It’s a wonder the world even sees Love and Mercy



Brian Wilson led one messed up life.

Love and Mercy made me cringe at the thought of what the genius behind the music of the Beach Boys had to go through to get what was inside his head inside of mine.

Written by Oren Moverman and Michael A. Lerner and directed by
Bill Pohlad, this biopic is a two-hour trip that feels pulls no punches about the craziness that surrounded the young Wilson and poured forth from his mind and actions in the decades thereafter.

The credits at the start, when we see Paul Dano singing as the young Brian, admit that this story is credited to Brian’s telling of his story. And so we expect some sympathy for what he went through in the 60s and 70s and 80s and …

Which makes what we get here even more refreshing. As beautiful as this movie is, and a how can scenes in California beaches and mansions and sound studios not be when handles with care, the ugliness of Wilson’s life is not spared. The Wilson brothers’ father Murry, played with equal parts mean and creep by Bill Camp, was a bastard, an emotional and physical abuser of his three musically talented sons. Brian was a little off from the start, with panic attacks on a plane, then more and more and more. He used and abused drugs. He used and abused the people who loved him most.

Then he walked into a Cadillac dealership and met Melanie Ledbetter.

Now Wilson is being played by John Cusack, and he amazingly but subtlely portrays the eccentricities — crazies if you dare admit it — full bore. The saleswoman played with great compassion by Elizabeth Banks doesn’t even know who Wilson is, but gets pulled in my his aura and silent plea for help at the start.

From there the film jumps back and forth between young and old Brian, showing his genius in full bloom with the magical making of the masterful album Pet Sounds in the studio complete with all the quirks of genius that snowball toward madness. The other Beach Boys, particularly cousin Mike Love played with awesome angst by Jake Abel, get fed up with his straying from their harmonious formula of success, and when the album tanks in sales, well there’s a cue for Brian’s increased depression.

The 1980s Brian, meanwhile, has Melanie in his life, but she’s noticed the ill effects of the care of Dr. Eugene Landy, played with manic and caustic perfection by Paul Giamatti. Landy has not only assigned himself as guardian of Wilson’s body and mind, he’s also wrangled legal stewardship.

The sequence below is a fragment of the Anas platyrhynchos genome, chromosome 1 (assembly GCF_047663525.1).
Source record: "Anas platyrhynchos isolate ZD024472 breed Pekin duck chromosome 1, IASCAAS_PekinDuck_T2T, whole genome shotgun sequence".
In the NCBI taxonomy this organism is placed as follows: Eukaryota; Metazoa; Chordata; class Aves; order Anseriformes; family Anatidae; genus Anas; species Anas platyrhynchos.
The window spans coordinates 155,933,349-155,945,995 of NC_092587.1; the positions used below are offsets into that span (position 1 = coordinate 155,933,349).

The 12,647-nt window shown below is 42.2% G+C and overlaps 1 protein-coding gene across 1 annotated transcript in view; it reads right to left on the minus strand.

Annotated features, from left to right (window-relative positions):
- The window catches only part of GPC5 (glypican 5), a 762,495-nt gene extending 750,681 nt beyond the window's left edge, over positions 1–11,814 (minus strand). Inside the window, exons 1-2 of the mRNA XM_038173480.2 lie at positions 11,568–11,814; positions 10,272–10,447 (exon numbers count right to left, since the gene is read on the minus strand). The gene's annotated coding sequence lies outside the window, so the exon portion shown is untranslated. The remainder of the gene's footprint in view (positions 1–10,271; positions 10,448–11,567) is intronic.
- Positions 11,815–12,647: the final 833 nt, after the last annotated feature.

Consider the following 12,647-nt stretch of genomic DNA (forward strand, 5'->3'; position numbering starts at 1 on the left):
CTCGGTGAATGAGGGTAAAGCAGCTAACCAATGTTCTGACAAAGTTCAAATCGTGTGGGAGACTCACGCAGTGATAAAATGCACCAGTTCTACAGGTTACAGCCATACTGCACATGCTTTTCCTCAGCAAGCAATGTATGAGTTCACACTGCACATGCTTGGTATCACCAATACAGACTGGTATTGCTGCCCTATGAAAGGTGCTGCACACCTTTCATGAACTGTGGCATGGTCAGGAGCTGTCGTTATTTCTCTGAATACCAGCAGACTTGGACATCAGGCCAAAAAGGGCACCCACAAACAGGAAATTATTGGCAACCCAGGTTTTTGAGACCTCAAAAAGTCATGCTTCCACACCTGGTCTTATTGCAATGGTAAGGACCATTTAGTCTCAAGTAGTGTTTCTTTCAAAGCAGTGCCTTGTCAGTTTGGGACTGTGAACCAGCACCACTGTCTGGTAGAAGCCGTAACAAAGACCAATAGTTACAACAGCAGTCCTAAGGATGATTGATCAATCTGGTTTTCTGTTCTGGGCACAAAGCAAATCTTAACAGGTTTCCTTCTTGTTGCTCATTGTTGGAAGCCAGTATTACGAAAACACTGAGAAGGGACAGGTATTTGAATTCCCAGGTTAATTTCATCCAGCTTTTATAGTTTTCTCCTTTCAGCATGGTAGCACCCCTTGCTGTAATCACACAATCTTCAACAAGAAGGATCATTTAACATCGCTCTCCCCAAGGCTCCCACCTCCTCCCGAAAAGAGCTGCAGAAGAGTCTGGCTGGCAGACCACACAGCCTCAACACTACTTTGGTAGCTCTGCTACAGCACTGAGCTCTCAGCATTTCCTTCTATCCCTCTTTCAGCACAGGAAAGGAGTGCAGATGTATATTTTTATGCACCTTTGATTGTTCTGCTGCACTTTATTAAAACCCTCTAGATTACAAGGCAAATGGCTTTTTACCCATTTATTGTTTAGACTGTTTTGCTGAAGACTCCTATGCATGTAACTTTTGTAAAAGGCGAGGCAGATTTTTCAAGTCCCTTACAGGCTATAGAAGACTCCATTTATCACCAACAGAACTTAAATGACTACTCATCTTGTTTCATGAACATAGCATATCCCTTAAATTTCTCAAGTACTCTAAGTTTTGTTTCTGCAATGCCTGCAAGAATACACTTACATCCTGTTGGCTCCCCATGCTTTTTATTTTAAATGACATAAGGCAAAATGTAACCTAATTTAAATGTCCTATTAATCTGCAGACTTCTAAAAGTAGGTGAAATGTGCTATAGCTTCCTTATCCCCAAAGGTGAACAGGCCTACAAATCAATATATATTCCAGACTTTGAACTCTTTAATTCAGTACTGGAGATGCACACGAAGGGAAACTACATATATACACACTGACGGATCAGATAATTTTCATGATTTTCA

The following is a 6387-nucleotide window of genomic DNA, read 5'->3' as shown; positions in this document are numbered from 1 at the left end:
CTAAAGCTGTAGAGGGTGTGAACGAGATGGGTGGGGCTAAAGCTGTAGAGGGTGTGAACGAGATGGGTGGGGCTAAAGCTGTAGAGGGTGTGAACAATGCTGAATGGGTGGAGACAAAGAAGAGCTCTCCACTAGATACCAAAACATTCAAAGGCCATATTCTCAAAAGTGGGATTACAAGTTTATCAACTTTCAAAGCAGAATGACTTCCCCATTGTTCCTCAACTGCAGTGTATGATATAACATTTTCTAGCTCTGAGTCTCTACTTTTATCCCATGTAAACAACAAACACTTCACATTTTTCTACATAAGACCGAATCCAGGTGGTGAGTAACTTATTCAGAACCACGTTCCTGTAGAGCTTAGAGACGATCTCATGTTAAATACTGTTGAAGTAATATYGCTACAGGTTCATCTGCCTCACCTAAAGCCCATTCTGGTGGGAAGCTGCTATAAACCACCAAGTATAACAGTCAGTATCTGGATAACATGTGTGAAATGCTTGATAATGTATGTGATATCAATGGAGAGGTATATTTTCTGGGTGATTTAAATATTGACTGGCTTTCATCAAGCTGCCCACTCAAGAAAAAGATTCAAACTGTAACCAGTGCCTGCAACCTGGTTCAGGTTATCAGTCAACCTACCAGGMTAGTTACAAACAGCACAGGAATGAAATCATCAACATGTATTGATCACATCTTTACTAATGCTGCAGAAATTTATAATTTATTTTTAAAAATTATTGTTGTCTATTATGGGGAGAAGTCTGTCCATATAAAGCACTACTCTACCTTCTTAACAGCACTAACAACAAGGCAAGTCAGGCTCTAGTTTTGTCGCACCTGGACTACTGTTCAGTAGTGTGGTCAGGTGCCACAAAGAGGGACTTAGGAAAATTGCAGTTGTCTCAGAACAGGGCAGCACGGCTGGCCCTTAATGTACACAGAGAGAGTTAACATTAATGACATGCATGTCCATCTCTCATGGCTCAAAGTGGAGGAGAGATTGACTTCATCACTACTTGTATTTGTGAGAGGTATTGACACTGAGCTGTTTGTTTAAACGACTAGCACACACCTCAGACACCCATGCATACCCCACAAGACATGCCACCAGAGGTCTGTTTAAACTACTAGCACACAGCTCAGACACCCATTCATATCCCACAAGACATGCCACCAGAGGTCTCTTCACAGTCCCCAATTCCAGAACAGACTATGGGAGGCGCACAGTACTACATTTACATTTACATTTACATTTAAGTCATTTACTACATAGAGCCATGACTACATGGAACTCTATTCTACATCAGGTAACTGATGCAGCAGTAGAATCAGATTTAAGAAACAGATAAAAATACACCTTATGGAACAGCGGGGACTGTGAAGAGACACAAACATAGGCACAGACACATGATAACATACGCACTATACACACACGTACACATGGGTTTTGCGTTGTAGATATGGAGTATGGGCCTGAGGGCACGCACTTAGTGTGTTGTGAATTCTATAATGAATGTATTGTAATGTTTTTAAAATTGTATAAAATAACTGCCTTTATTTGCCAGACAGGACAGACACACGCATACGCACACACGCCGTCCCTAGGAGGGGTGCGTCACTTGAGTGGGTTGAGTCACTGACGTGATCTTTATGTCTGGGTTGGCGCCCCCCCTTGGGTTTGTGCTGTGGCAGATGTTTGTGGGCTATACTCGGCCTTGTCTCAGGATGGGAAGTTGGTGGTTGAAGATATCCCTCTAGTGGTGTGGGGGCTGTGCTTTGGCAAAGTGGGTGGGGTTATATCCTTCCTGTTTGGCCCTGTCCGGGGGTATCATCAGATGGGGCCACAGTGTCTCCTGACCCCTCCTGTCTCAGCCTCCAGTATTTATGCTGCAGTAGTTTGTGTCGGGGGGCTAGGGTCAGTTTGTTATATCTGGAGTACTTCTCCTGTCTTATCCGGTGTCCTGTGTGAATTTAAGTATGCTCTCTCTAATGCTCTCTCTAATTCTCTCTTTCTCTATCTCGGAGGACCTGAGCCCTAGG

Oh, what a tangled web Brian Wilson is caught in, both versions.

It’s a couple of messes so awkward I squirmed in my seat in the full Bay Cinema in Dennis, Mass. If I didn’t know the ending I’d figure this guy would be dead, buried and memorialized. Twice.

The clips of a happy Brian Wilson now, with a big backing band singing new song Love and Mercy stuck into a corner of the closing credits is quite satisfying indeed.

Are you a Beach Boys fan, and if so, why? What’s your favorite Beach Boys song, and why? What’s your favorite biography movie, and why?

43 thoughts on “It’s a wonder the world even sees Love and Mercy

  1. I never really paid attention until Pet Sounds, and mostly then because of the influence the album had on the Beatles. My son has helped me to understand the innovation in that album. I look at it, and him, much differently now. ☺ Van


  2. I can’t wait to see this. I love biographies and autobiographies. I don’t have a ‘favorite’ but I love a person’s story. Especially if they are telling it. Not to say I love what their story may hold…but I appreciate that everyone of us has ‘a’ story.


  3. I wasn’t inclined toward the Beach Boys’ music until college. A friend of mine was a huge fan so I became one, sort of. I’m also not a huge movie fan, which leads to this interesting twist, I want to see this movie. The title alone is perfect and the mental health aspect is what will pull Dave and I into this one. I know it will be hard to watch the suffering inflicted upon the young Wilson. Thanks for the helpful review, Mark.


  4. I’m not a particular Beach Boys fan, but it’s hard not to know some of their songs. I didn’t really know anything about Brian Wilson. I think he just performed in Philadelphia.
    I thought the movie looked good, and it got a good review in the Philadelphia paper. Thanks for your review.


  5. The Beach boys was the very first outdoor concert I went to back in 1977. They were on the road with Eddie Money and The Cars. Great show (as much as I remember *puff*). It’s difficult for me to pick a favorite song of theirs, but “Little Surfer Girl” and “Little Deuce Coup” are a couple of them!


  6. I was never a big Beach Boys fan…just never got much into the surf sound. All the same, it’s always fascinating to hear the stories behind the bands. I’m at a loss for biopic movies but there were plenty ‘based on real life’ and music documentaries that have a special place in my heart.


  7. i’m excited to see this, i’ve always been fascinated by his story. like adrian, i love ‘god only knows’ the best, though ‘good vibrations’ always makes me dance )


  8. I always found their songs light and sunny. I Get Around was one of my favorites. I didn’t realize that Wilson was so unstable when he was growing up. A lot of very talented artists from all genres have mental health issues. It seems that brilliance lies right on the cusp of madness. Which begs the question : Is the opposite true as well? Does madness lead to brilliance? – i’m hoping! ha!Great review and fun post Mark. Thank You.


    • We do find out, mostly after the fact, how these folks that gave us so much art or theory or inventions to love or better our lives indeed sat close to that line between brilliance and madness, Paul. I don’t know if the chicken or the egg came first. Thanks for your kind words, my smart friend. πŸ™‚


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